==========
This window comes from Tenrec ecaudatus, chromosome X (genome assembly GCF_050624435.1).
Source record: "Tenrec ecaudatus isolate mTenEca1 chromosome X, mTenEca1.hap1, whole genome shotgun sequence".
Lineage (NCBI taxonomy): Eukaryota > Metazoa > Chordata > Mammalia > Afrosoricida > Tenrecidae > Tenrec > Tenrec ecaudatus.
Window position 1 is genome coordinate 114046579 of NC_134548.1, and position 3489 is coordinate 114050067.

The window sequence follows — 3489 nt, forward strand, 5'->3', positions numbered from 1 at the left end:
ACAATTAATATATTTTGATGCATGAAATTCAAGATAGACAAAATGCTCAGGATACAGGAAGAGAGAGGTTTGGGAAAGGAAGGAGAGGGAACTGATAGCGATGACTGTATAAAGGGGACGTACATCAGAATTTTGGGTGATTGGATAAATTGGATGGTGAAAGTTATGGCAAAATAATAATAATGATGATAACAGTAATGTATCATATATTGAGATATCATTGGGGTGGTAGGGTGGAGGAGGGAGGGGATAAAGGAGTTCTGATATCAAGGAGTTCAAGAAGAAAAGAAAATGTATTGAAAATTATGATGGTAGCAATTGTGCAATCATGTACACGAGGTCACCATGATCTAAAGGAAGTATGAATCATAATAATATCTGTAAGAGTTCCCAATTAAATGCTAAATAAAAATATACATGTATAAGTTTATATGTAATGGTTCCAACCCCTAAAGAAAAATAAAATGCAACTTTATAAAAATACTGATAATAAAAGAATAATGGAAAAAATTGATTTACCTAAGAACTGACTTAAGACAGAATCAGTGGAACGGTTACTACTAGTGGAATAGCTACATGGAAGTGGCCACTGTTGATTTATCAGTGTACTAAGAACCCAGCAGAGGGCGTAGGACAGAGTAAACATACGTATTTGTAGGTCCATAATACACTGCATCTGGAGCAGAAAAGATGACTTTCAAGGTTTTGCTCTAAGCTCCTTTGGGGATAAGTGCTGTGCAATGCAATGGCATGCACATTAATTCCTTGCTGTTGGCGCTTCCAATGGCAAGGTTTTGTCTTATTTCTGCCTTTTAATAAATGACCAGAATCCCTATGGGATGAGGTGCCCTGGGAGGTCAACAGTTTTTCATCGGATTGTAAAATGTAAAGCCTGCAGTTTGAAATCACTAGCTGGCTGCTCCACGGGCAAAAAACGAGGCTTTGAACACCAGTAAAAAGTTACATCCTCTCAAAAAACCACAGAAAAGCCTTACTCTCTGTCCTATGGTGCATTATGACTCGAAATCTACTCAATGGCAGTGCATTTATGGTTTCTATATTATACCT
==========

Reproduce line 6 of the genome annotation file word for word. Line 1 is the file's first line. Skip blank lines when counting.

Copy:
ACAATTAATATATTTTGATGCATGAAATTCAAGATAGACAAAATGCTCAGGATACAGGAAGAGAGAGGTTTGGGAAAGGAAGGAGAGGGAACTGATAGCGATGACTGTATAAAGGGGACGTACATCAGAATTTTGGGTGATTGGATAAATTGGATGGTGAAAGTTATGGCAAAATAATAATAATGATGATAACAGTAATGTATCATATATTGAGATATCATTGGGGTGGTAGGGTGGAGGAGGGAGGGGATAAAGGAGTTCTGATATCAAGGAGTTCAAGAAGAAAAGAAAATGTATTGAAAATTATGATGGTAGCAATTGTGCAATCATGTACACGAGGTCACCATGATCTAAAGGAAGTATGAATCATAATAATATCTGTAAGAGTTCCCAATTAAATGCTAAATAAAAATATACATGTATAAGTTTATATGTAATGGTTCCAACCCCTAAAGAAAAATAAAATGCAACTTTATAAAAATACTGATAATAAAAGAATAATGGAAAAAATTGATTTACCTAAGAACTGACTTAAGACAGAATCAGTGGAACGGTTACTACTAGTGGAATAGCTACATGGAAGTGGCCACTGTTGATTTATCAGTGTACTAAGAACCCAGCAGAGGGCGTAGGACAGAGTAAACATACGTATTTGTAGGTCCATAATACACTGCATCTGGAGCAGAAAAGATGACTTTCAAGGTTTTGCTCTAAGCTCCTTTGGGGATAAGTGCTGTGCAATGCAATGGCATGCACATTAATTCCTTGCTGTTGGCGCTTCCAATGGCAAGGTTTTGTCTTATTTCTGCCTTTTAATAAATGACCAGAATCCCTATGGGATGAGGTGCCCTGGGAGGTCAACAGTTTTTCATCGGATTGTAAAATGTAAAGCCTGCAGTTTGAAATCACTAGCTGGCTGCTCCACGGGCAAAAAACGAGGCTTTGAACACCAGTAAAAAGTTACATCCTCTCAAAAAACCACAGAAAAGCCTTACTCTCTGTCCTATGGTGCATTATGACTCGAAATCTACTCAATGGCAGTGCATTTATGGTTTCTATATTATACCT